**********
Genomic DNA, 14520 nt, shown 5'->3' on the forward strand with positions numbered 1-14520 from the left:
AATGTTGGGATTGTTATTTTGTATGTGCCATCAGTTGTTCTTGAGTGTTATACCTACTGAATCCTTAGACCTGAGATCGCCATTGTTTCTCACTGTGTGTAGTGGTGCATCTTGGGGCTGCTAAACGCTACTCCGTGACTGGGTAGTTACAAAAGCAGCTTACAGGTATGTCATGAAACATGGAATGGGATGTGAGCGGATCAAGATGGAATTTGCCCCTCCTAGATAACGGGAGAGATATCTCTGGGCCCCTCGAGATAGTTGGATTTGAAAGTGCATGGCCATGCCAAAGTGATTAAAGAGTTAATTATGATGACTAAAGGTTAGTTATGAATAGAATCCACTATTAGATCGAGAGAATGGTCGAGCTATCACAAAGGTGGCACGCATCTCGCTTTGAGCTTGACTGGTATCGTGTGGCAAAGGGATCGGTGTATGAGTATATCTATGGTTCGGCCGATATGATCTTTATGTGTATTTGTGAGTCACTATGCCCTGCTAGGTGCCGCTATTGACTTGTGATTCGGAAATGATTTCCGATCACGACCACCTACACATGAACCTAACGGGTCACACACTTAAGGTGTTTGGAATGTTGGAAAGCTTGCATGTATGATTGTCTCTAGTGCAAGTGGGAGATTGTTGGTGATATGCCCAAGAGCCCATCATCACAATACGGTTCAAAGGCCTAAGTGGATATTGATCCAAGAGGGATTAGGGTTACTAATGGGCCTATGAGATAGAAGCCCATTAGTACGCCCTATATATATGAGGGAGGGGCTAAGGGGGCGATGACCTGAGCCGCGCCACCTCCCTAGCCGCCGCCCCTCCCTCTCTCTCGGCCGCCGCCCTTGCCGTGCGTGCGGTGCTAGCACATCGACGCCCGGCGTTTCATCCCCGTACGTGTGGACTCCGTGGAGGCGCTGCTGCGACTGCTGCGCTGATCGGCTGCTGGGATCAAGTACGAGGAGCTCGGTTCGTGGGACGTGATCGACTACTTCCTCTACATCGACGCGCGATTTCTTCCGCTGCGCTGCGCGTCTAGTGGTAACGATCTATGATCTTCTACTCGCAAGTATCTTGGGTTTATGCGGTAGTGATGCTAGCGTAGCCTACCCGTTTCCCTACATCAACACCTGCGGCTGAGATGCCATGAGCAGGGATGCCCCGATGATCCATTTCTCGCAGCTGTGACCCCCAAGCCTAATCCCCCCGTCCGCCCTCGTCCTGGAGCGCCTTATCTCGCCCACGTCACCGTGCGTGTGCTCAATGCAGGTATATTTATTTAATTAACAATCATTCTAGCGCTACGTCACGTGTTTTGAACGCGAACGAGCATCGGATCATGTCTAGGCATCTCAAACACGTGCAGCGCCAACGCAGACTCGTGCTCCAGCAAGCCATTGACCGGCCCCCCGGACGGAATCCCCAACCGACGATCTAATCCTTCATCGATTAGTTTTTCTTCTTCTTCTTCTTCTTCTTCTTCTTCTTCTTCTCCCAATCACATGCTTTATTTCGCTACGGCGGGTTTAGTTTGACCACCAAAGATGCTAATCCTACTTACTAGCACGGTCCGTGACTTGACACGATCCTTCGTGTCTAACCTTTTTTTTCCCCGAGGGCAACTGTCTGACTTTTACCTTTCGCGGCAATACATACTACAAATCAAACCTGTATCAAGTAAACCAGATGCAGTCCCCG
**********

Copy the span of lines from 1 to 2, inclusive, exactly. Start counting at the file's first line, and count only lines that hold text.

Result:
Genomic DNA, 14520 nt, shown 5'->3' on the forward strand with positions numbered 1-14520 from the left:
AATGTTGGGATTGTTATTTTGTATGTGCCATCAGTTGTTCTTGAGTGTTATACCTACTGAATCCTTAGACCTGAGATCGCCATTGTTTCTCACTGTGTGTAGTGGTGCATCTTGGGGCTGCTAAACGCTACTCCGTGACTGGGTAGTTACAAAAGCAGCTTACAGGTATGTCATGAAACATGGAATGGGATGTGAGCGGATCAAGATGGAATTTGCCCCTCCTAGATAACGGGAGAGATATCTCTGGGCCCCTCGAGATAGTTGGATTTGAAAGTGCATGGCCATGCCAAAGTGATTAAAGAGTTAATTATGATGACTAAAGGTTAGTTATGAATAGAATCCACTATTAGATCGAGAGAATGGTCGAGCTATCACAAAGGTGGCACGCATCTCGCTTTGAGCTTGACTGGTATCGTGTGGCAAAGGGATCGGTGTATGAGTATATCTATGGTTCGGCCGATATGATCTTTATGTGTATTTGTGAGTCACTATGCCCTGCTAGGTGCCGCTATTGACTTGTGATTCGGAAATGATTTCCGATCACGACCACCTACACATGAACCTAACGGGTCACACACTTAAGGTGTTTGGAATGTTGGAAAGCTTGCATGTATGATTGTCTCTAGTGCAAGTGGGAGATTGTTGGTGATATGCCCAAGAGCCCATCATCACAATACGGTTCAAAGGCCTAAGTGGATATTGATCCAAGAGGGATTAGGGTTACTAATGGGCCTATGAGATAGAAGCCCATTAGTACGCCCTATATATATGAGGGAGGGGCTAAGGGGGCGATGACCTGAGCCGCGCCACCTCCCTAGCCGCCGCCCCTCCCTCTCTCTCGGCCGCCGCCCTTGCCGTGCGTGCGGTGCTAGCACATCGACGCCCGGCGTTTCATCCCCGTACGTGTGGACTCCGTGGAGGCGCTGCTGCGACTGCTGCGCTGATCGGCTGCTGGGATCAAGTACGAGGAGCTCGGTTCGTGGGACGTGATCGACTACTTCCTCTACATCGACGCGCGATTTCTTCCGCTGCGCTGCGCGTCTAGTGGTAACGATCTATGATCTTCTACTCGCAAGTATCTTGGGTTTATGCGGTAGTGATGCTAGCGTAGCCTACCCGTTTCCCTACATCAACACCTGCGGCTGAGATGCCATGAGCAGGGATGCCCCGATGATCCATTTCTCGCAGCTGTGACCCCCAAGCCTAATCCCCCCGTCCGCCCTCGTCCTGGAGCGCCTTATCTCGCCCACGTCACCGTGCGTGTGCTCAATGCAGGTATATTTATTTAATTAACAATCATTCTAGCGCTACGTCACGTGTTTTGAACGCGAACGAGCATCGGATCATGTCTAGGCATCTCAAACACGTGCAGCGCCAACGCAGACTCGTGCTCCAGCAAGCCATTGACCGGCCCCCCGGACGGAATCCCCAACCGACGATCTAATCCTTCATCGATTAGTTTTTCTTCTTCTTCTTCTTCTTCTTCTTCTTCTTCTTCTCCCAATCACATGCTTTATTTCGCTACGGCGGGTTTAGTTTGACCACCAAAGATGCTAATCCTACTTACTAGCACGGTCCGTGACTTGACACGATCCTTCGTGTCTAACCTTTTTTTTCCCCGAGGGCAACTGTCTGACTTTTACCTTTCGCGGCAATACATACTACAAATCAAACCTGTATCAAGTAAACCAGATGCAGTCCCCG